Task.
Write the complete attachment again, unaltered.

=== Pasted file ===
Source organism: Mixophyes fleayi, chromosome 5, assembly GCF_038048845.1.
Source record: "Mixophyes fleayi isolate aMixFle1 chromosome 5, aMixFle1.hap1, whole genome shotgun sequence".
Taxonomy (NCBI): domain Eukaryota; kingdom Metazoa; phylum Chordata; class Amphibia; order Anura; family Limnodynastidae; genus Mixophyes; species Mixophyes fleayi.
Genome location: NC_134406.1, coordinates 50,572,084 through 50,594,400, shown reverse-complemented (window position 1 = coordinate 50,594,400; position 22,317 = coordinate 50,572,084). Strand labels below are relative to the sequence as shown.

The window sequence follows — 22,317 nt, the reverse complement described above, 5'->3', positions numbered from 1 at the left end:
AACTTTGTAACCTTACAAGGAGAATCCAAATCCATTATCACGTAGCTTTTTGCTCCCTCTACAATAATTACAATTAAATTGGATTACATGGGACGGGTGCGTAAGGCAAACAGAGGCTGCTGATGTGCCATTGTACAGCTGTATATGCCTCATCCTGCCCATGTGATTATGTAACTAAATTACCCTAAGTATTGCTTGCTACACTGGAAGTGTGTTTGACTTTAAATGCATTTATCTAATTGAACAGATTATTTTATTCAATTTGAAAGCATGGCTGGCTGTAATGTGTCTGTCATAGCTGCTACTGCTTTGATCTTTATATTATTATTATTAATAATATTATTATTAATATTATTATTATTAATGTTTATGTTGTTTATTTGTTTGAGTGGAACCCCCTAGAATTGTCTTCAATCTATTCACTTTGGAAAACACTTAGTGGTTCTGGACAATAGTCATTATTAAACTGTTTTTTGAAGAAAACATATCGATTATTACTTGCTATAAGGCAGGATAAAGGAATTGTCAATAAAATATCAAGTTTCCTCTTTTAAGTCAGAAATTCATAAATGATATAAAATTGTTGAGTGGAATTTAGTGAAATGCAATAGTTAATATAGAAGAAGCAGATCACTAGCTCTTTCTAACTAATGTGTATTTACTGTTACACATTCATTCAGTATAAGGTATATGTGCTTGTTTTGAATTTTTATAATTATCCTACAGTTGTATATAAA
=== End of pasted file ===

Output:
Source organism: Mixophyes fleayi, chromosome 5, assembly GCF_038048845.1.
Source record: "Mixophyes fleayi isolate aMixFle1 chromosome 5, aMixFle1.hap1, whole genome shotgun sequence".
Taxonomy (NCBI): domain Eukaryota; kingdom Metazoa; phylum Chordata; class Amphibia; order Anura; family Limnodynastidae; genus Mixophyes; species Mixophyes fleayi.
Genome location: NC_134406.1, coordinates 50,572,084 through 50,594,400, shown reverse-complemented (window position 1 = coordinate 50,594,400; position 22,317 = coordinate 50,572,084). Strand labels below are relative to the sequence as shown.

The window sequence follows — 22,317 nt, the reverse complement described above, 5'->3', positions numbered from 1 at the left end:
AACTTTGTAACCTTACAAGGAGAATCCAAATCCATTATCACGTAGCTTTTTGCTCCCTCTACAATAATTACAATTAAATTGGATTACATGGGACGGGTGCGTAAGGCAAACAGAGGCTGCTGATGTGCCATTGTACAGCTGTATATGCCTCATCCTGCCCATGTGATTATGTAACTAAATTACCCTAAGTATTGCTTGCTACACTGGAAGTGTGTTTGACTTTAAATGCATTTATCTAATTGAACAGATTATTTTATTCAATTTGAAAGCATGGCTGGCTGTAATGTGTCTGTCATAGCTGCTACTGCTTTGATCTTTATATTATTATTATTAATAATATTATTATTAATATTATTATTATTAATGTTTATGTTGTTTATTTGTTTGAGTGGAACCCCCTAGAATTGTCTTCAATCTATTCACTTTGGAAAACACTTAGTGGTTCTGGACAATAGTCATTATTAAACTGTTTTTTGAAGAAAACATATCGATTATTACTTGCTATAAGGCAGGATAAAGGAATTGTCAATAAAATATCAAGTTTCCTCTTTTAAGTCAGAAATTCATAAATGATATAAAATTGTTGAGTGGAATTTAGTGAAATGCAATAGTTAATATAGAAGAAGCAGATCACTAGCTCTTTCTAACTAATGTGTATTTACTGTTACACATTCATTCAGTATAAGGTATATGTGCTTGTTTTGAATTTTTATAATTATCCTACAGTTGTATATAAA